The nature of Turnpike Fields never stops giving us new and delightful gifts to raise us above the petty machinations of human life. The latest has been the sea of golden ... no, not daffodil, but buttercups below the mound on the top field. Like the daisy, the very familiar buttercup is, to many, no more than a weed. Indeed in the garden and veg patch it can be a bit of a bruiser. However, out in the freedom of the fields we begin to see its true glory.
The scientific name places it in the family of Ranunculaceae, which comes from the Latin for "little frog". This is because it loves watery places which the fields provide especially in the wetland areas.
We have thee common varieties of Buttercup on the Fields. The Creeping Buttercup is the most pervasive and the one you'll most probably find in your gardens as its runners creep across the ground. The Bulbous Buttercup is distinctive in that the green sepals beneath the flower head turn downwards. These two are the earliest to show – from April onwards. The third is the Meadow Buttercup which flowers on much taller stems and generally begins to flower a month or so later.
There are several interesting other names by which the buttercup is known, such as, Crowsfoot, Creeping Crazy,Devil's Guts, Lantern Leaves, Old Wife's Threads and Tangle-grass. The name Buttercup comes from the belief that its yellow colour gave raise to the yellow colour of butter. However in its natural state the plant is toxic to animals, as well as humans. When dried, as in haylage, the toxin degrades and it is perfectly safe for cows. Similarly although naturally toxic to people, it has been used as a cure for rheumatism.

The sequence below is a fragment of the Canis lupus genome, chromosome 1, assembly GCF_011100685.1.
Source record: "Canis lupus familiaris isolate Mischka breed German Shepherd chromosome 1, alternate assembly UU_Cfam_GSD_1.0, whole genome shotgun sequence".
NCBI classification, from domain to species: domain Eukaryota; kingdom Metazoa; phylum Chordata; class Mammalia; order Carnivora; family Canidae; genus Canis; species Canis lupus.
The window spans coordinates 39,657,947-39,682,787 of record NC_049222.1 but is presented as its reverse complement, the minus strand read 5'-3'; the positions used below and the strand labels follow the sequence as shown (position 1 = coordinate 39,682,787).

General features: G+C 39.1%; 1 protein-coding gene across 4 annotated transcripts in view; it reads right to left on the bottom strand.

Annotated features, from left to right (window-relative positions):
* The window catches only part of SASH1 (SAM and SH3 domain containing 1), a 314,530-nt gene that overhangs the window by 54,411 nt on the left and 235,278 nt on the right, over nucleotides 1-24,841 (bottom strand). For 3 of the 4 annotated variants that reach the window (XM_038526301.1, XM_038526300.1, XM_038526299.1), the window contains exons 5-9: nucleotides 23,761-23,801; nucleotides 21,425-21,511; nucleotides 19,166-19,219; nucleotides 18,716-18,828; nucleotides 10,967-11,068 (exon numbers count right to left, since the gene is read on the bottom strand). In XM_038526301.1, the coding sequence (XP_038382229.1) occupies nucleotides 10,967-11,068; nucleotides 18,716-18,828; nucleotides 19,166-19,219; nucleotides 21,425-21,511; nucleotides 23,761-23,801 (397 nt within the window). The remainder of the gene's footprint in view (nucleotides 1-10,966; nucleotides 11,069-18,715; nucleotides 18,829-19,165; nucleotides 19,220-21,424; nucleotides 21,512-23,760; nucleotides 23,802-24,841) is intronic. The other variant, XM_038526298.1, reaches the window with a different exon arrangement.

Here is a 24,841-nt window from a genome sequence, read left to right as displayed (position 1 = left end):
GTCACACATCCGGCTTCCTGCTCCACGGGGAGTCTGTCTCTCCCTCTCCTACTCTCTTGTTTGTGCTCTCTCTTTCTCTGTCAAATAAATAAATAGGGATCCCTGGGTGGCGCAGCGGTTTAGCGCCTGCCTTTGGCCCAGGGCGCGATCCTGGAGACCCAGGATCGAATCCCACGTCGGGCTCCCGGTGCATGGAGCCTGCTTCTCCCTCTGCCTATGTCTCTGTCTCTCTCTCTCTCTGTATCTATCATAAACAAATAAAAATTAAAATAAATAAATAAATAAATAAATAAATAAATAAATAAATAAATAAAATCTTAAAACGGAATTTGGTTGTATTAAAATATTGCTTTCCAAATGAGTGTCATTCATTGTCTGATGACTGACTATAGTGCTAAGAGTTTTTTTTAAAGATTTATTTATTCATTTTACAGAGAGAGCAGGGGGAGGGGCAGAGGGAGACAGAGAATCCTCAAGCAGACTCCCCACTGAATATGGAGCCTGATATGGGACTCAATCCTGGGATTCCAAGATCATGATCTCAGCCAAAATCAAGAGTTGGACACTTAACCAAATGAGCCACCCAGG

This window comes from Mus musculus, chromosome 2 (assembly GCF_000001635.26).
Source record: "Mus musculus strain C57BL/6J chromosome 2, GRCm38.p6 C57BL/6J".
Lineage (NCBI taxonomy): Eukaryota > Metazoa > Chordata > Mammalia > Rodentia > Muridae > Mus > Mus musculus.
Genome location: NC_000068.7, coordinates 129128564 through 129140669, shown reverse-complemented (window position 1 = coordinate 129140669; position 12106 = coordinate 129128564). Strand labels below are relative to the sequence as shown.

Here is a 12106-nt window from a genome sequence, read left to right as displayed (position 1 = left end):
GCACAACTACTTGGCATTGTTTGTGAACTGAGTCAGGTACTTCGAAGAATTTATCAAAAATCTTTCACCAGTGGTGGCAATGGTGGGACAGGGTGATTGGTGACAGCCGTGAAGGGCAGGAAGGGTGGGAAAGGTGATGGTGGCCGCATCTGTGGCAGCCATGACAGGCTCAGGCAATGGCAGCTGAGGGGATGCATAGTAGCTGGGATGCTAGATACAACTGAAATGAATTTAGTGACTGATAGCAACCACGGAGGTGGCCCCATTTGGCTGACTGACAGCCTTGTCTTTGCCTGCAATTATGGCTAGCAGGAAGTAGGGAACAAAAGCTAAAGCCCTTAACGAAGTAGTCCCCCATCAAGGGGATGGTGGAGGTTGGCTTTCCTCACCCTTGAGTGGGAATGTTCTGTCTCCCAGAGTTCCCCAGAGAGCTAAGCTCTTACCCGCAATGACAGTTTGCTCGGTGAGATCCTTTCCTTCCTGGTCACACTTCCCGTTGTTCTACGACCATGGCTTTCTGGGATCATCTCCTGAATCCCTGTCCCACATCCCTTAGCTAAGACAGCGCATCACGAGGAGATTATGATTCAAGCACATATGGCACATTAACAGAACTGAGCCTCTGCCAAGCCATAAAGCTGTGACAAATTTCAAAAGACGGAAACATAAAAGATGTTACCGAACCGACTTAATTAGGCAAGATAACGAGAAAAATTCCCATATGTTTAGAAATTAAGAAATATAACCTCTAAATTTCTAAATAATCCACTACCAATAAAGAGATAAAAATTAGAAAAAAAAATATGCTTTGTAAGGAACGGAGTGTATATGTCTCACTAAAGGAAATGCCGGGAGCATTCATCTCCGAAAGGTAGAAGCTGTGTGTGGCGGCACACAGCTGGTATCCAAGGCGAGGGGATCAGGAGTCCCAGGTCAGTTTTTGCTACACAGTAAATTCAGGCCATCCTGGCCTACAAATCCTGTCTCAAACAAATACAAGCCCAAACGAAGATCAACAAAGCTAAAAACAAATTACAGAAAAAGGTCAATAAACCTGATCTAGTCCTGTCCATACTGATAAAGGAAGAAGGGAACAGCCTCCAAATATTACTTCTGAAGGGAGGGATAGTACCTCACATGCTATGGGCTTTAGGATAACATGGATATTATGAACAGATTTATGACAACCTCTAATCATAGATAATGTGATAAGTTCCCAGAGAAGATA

It has a number of cousins in the Ranunculaceae family, including the Lesser Celandine, which delighted us earlier in the year, and the Marsh Marigold which we see each year on the boggy area of the lower Field.
So whether you love them of hate them in your garden, in the expanse and freedom of the Fields we can enjoy them on a summer's day and be immersed in another world.
In January, I told you the tale of Larry the Lonesome Swan. Well, I know that you have been dying for a update! So here is the Continuing Tale of the Lonesome Swan.
In late February Larry moved from his winter residence just below Lock 1. In March he was seen further up the canal but still very much on his own. A pair of Canada Geese had residence just beyond the wooded area who were less that pleased at Larry's arrival and hissed and gesticulated at him to "get out, get out of here".
In the next month Larry moved further up towards Hawksmore Bridge where he spied some other swans. Was Larry at last to find company and dare I hope a mate? Or had the other swans told him, "Get out of town"? For all through the Springtime he seemed to hide himself away perhaps he was ashamed of what others might say until he reappeared once more beyond the wood but still very much alone.
What happened between time we do not know, but In recent days he has been seen in the wooded area above Lock 1, his same lonesome self. I recently saw him having a selfie taken with a passerby who clearly saw him as "the best in town". Still he seems willing to share a hiss or two with anyone willing to pass the time of day. As he glides across the water with his snowy white back and a head so noble and high, he is, as ever, a very fine swan indeed. Although he never was an ugly duckling!